“we do not detect downflows that could be associated with overturning convection in deep layers.”

Fig. 15.

Two views of a sunspot at different wavelengths.

Upper image is in visible light; lower is in ultraviolet.

Credit: Dutch Open Telescope/Sterrenkundig Instituut Utrecht.

This is a very strange situation since, without convection, there is no nuclear fusion model of the Sun.

It was Hannes Alfvén, the father of modern plasma science, who advised astrophysicists that it is essential to understand electrical circuitry in order to comprehend the electrical behavior of plasma.


The logical place to look for an explanation of photospheric granulation and penumbral behavior will be in the laboratory, through a detailed study of “anode tufting” in a low-pressure gas discharge.



Photospheric “Lightning” Revisited

Juergens recognized the significance of Bruce’s observations of the photosphere’s lightning-like spectra and the similarities to the behavior of plasma discharge in arc mode. For Juergens, a key principle was the role of anode tufting.

Today’s electrical theorist Don Scott takes up the tufting issue in his book, The Electric Sky.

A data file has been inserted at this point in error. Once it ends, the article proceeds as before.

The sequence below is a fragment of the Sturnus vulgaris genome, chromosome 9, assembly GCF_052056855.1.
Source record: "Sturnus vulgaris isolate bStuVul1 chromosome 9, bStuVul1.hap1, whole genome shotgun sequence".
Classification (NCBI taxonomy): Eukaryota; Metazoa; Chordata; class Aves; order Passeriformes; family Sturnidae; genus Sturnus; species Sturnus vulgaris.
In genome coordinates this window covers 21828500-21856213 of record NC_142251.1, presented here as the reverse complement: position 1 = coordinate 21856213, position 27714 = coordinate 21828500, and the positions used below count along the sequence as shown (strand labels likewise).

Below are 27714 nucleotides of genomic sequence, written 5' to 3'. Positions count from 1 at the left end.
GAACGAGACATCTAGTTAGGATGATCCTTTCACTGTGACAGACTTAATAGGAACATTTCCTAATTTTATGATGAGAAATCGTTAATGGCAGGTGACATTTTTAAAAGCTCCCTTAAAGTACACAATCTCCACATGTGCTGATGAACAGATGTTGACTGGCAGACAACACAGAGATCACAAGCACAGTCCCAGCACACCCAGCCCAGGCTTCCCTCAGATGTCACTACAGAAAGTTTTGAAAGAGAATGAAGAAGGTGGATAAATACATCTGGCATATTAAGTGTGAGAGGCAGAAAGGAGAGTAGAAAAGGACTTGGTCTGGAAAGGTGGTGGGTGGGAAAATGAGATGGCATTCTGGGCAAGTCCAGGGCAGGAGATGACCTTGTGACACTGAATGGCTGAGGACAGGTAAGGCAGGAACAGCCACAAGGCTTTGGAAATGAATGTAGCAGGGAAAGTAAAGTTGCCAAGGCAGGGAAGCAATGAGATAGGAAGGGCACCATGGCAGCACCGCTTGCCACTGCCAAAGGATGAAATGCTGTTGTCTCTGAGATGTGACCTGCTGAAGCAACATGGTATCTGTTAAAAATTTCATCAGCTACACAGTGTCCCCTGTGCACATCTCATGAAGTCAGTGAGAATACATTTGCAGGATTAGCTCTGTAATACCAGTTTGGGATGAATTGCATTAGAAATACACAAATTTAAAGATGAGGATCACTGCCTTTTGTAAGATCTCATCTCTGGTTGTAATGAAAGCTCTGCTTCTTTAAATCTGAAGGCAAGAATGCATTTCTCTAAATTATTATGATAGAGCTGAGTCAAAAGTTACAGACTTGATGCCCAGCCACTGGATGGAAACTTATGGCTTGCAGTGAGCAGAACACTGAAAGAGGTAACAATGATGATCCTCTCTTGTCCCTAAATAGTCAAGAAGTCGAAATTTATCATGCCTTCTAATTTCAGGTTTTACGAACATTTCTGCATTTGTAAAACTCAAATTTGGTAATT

It is necessary, he says,

“to visualize the ‘trap’ (or pit) that each photospheric tuft is for incoming electrons. As the trap fills with electrons, the bottom of this inverted pit will rise, and so the tuft weakens, shrinks, and eventually disappears. This is the cause of the observed shrinkage and disappearance of photospheric granules.”

Of course it is important to remember that an electric Sun must be driven by a heliospheric circuit that is itself powered by current flow along the arms of the Milky Way.


Another tuft immediately replaces each disappearing tuft. That is the power of the heliospheric electric circuit, maintaining the Sun’s glow discharge.

Every year the dynamic activity of the photosphere raises more puzzles, while conventional solutions seem ever more elusive. Photospheric flares and chromospheric spicules leap upward with spectacular energies. Solar physicists long imagined that all of this activity was the result of convection and subsurface energies, at temperatures of millions of degrees, blasting material upward into the photosphere, chromosphere, and corona.